2017 in Review

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Looking back at all of my “News from the Mews” articles from 2017 is a testament to what we can accomplish in 365 days. Carson gained confidence on glove and the snakes got help shedding their skin with added humidity. We saw changes in the seasons and wildlife, from a robin boldly defending its nest in spring to tracking nighttime visitors in the snow. The birds traveled to Minnesota and visited Cable’s Fall Festival, played with new enrichment items, and received windows and skylights in their mews.

In addition to the happenings of their daily lives, our living collections taught 85 programs this year and reached a total of 2,206 visitors. With all of their hard work, I think they’ve earned a relaxing winter!

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Cat TV

It can be challenging keeping Aldo entertained when he needs to come inside during cold weather. This week we tried a fun new form of enrichment. I propped up my phone on Aldo’s table and started up “Cat TV.”

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This series of videos is designed to keep cats entertained with scenes of squirrels and songbirds. It proved interesting for Aldo, too! Having something to watch is very stimulating for raptors. They would spend most of their day in the wild simply sitting and looking around, so these videos are a way to replicate wild behaviors in an indoor setting.

Snow

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Since open skylights were installed in the mews in September, I’ve been waiting for one more major weather event: snow. Luckily the second week of December did not disappoint. I brushed off a good 2 inches of fluff from my car on Wednesday morning and was eager to see how it affected the mews.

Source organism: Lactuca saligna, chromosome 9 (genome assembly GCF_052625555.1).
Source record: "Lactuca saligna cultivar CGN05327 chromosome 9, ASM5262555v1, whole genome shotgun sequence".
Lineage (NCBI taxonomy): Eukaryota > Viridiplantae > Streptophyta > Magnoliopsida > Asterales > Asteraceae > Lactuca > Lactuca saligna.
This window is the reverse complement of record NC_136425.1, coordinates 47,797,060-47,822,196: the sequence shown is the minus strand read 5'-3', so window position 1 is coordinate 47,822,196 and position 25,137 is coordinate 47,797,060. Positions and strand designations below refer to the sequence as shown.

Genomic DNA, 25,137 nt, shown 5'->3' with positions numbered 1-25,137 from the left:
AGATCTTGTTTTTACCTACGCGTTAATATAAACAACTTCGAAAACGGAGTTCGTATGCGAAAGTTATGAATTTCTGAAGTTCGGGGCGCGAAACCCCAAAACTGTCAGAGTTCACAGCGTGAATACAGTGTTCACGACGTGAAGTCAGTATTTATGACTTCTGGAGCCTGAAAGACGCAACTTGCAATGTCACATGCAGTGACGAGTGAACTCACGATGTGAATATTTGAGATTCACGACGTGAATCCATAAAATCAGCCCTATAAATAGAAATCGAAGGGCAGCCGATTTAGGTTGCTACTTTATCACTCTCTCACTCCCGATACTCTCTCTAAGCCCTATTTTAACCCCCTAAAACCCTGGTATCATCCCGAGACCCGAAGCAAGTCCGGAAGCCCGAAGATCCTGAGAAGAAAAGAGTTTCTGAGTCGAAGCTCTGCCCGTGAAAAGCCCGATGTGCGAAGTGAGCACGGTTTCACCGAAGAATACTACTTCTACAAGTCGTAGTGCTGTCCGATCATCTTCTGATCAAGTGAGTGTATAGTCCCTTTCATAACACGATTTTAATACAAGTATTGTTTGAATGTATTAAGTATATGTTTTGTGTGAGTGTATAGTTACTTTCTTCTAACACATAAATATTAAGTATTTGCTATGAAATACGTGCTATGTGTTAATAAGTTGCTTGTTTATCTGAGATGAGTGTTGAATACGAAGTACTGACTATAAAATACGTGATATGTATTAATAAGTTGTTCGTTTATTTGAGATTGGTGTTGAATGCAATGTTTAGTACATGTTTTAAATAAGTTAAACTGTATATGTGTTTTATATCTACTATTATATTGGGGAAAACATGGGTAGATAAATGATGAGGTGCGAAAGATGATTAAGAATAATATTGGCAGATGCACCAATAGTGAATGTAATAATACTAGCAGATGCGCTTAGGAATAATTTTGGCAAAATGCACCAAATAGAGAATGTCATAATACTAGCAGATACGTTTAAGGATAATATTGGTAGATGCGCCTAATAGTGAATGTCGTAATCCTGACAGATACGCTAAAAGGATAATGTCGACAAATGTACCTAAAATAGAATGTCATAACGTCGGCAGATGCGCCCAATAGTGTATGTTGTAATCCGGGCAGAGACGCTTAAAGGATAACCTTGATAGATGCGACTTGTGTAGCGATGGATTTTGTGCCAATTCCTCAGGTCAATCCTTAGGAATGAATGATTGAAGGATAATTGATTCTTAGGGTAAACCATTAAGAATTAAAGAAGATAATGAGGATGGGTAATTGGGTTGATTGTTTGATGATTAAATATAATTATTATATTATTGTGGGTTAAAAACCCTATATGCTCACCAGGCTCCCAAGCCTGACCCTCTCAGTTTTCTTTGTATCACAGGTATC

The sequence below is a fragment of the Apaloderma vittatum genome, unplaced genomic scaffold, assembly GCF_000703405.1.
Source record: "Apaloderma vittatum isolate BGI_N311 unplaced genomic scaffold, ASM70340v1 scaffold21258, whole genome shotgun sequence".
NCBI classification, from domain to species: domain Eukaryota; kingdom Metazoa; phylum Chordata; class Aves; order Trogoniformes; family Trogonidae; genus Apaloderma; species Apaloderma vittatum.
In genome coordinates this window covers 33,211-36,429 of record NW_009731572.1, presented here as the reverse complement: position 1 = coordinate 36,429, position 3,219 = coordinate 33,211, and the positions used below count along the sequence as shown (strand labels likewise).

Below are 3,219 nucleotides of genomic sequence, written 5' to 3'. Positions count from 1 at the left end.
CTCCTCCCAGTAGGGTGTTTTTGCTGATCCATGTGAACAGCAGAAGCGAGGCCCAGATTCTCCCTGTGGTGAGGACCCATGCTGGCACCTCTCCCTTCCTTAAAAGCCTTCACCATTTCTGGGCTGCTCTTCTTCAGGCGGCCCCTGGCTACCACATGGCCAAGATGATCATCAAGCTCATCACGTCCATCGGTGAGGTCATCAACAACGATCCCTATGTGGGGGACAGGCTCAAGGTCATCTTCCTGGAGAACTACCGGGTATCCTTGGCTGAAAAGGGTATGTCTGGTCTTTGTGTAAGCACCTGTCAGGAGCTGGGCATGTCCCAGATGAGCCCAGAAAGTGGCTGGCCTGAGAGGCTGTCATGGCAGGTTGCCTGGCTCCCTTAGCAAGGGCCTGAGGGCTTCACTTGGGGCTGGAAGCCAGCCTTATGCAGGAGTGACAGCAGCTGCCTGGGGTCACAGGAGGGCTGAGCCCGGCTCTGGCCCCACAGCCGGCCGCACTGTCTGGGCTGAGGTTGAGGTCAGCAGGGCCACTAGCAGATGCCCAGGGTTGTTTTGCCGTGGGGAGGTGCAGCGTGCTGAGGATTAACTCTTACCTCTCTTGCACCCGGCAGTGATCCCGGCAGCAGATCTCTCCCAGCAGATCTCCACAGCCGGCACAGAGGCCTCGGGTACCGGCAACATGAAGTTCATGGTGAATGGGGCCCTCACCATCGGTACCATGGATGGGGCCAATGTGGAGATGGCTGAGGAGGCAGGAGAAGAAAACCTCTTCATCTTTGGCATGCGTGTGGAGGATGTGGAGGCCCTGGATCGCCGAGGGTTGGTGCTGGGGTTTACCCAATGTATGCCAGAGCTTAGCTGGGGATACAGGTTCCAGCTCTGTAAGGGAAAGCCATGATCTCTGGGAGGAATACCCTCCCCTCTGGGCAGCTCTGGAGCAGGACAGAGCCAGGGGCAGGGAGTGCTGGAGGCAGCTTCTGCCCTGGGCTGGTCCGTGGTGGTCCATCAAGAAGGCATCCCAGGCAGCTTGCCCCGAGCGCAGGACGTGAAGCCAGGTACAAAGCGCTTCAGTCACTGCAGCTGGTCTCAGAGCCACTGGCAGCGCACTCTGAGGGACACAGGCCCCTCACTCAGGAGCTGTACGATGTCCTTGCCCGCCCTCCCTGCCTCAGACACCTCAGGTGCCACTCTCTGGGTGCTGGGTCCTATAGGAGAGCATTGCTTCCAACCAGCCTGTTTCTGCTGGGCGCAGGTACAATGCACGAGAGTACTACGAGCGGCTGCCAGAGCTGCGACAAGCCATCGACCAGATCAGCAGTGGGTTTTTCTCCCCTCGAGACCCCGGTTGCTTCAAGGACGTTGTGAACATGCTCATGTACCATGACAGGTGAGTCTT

The center of Carson’s mew definitely looked like winter: snow was piled on perches and on the ground, and tiny snowflakes filtered down through the skylight. Carson sat just next to the snow zone and occasionally a stray flake landed on top of her head. How exciting for her to watch the snow and see her mew transformed overnight!

Herp Check

Once I’m satisfied that all of the birds are okay, the next stop in my morning routine is the Curiosity Center to check on the herps. I make sure their heat pads are working and heat bulbs are shining. But most importantly, I look in each terrarium to make sure no one escaped overnight. Finding the animals can be tricky when they are are designed for camouflage. I always expect to find Emory the rat snake curled up under her log, but am occasionally surprised when my eyes finally spot her stretched out over the natural branch, hiding in plain sight.

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The other critters are even better at hiding. Digger the hognose snake often coils deep inside her cave, leaving just a glimpse of her scales visible through the opening. My movement awakens Scuba the salamander next door, who bursts out from under the damp soil hoping for a worm or two.  His meal would have to wait, but I send down a fine mist to rehydrate the top layer of bedding and keep Scuba’s skin from drying out. Finally assured that all of the living collections made it through the night, I am able to focus on the day’s tasks ahead of me.